NeON Arts: Transforming Futures
“I’d never really taken any art classes. The schools I have been in never have any,” said Juana, a 16-year-old from Brownsville in Brooklyn. Juana is one of 14 young Brownsville residents who participated in Transforming Futures, a visual arts curriculum addressing the issue of gun violence created by Young New Yorkers—one of 16 arts organizations participating in NeON Arts, a project of the NYC Department of Probation in partnership with Carnegie Hall’s Weill Music Institute. NeON Arts offers young people in seven New York City communities the chance to explore the arts through a variety of creative projects at local community-based probation offices called Neighborhood Opportunity Networks (NeONs).
“I’d never really taken any art classes. The schools I have been in never have any.”
The Weill Music Institute facilitates the program’s grant-making process, coordinates citywide NeON Arts events, and works with arts organizations and NeON stakeholders to ensure that each project, including planning and implementation, is a collaboration that benefits the entire community. Juana is just one of 250 young people across the city who have participated in the program so far.
“I was always interested in photography,” Juana said. “I like the way it looks, the way it tells a story. It tells a different story depending on what you photograph and how you photograph it.” Juana lives with her mother, father, and one-year-old son. “For the project, we had to interview our friends and family and ask them about what they know about Brownsville and how it has changed. I talked to my mom because she’s lived in Brownsville for a long time. She said things had gotten worse. There are a lot of drugs and guns in this neighborhood. She said the violence is growing.”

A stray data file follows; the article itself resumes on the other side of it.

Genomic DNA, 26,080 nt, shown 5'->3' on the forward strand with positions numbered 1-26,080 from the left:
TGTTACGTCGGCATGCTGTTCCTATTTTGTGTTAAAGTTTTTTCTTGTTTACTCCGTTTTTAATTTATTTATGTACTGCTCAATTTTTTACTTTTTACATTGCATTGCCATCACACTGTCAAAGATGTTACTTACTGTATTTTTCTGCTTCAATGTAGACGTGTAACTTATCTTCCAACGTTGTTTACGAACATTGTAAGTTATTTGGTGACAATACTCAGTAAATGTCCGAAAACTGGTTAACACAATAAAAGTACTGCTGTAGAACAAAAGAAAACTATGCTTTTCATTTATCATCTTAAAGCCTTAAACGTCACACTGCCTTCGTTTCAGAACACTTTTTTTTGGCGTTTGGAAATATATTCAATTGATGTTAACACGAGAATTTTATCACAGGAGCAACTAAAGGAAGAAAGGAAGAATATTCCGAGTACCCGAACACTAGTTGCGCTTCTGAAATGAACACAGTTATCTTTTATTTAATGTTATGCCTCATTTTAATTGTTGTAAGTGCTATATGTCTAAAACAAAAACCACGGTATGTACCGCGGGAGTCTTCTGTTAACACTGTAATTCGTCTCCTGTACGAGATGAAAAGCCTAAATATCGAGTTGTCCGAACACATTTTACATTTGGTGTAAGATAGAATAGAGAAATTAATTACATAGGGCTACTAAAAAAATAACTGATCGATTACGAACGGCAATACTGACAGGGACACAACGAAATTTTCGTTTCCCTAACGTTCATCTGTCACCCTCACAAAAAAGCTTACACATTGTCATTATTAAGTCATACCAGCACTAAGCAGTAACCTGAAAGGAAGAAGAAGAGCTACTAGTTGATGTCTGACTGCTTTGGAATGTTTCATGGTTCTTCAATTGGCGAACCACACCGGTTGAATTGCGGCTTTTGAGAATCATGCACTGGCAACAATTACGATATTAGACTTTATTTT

NeON Arts Event at the Brownsville NeON
The project ended with a public exhibit entitled Love Letters to Brownsville, an interactive art installation based on themes of trust, love, and generosity. “The idea was to create an event that would serve as a way to ask everyone to get along,” Juana said. “The idea was to say ‘Hey, why can’t we be friends? Let’s stop the violence. Let’s live in peace.’”
Dozens of local community members, police officers, and stakeholders from the Brownsville NeON visited the exhibit to celebrate the accomplishments of the participants and view the artwork they produced. Attendees were asked to write notes of adoration to Brownsville that were then tied to a chain-link fence. In return for their love notes, attendees received a rose.
“It taught me to not give up on myself.”
“It was a great day. We all worked really hard on it and we were nervous about how it would turn out,” Juana said. “But when the time finally came, we all really had a great time. A lot of people showed up—more than we expected!” When asked what her time working on the Young New Yorkers project taught her, Juana said, “It taught me to not give up on myself. I am working on graduating from school, and I am interested in becoming a network administrator. The project instructors kept saying to me, when I didn’t know how to do something, ‘Don’t give up, you have to keep trying.’”
For more information, visit carnegiehall.org/NeONArts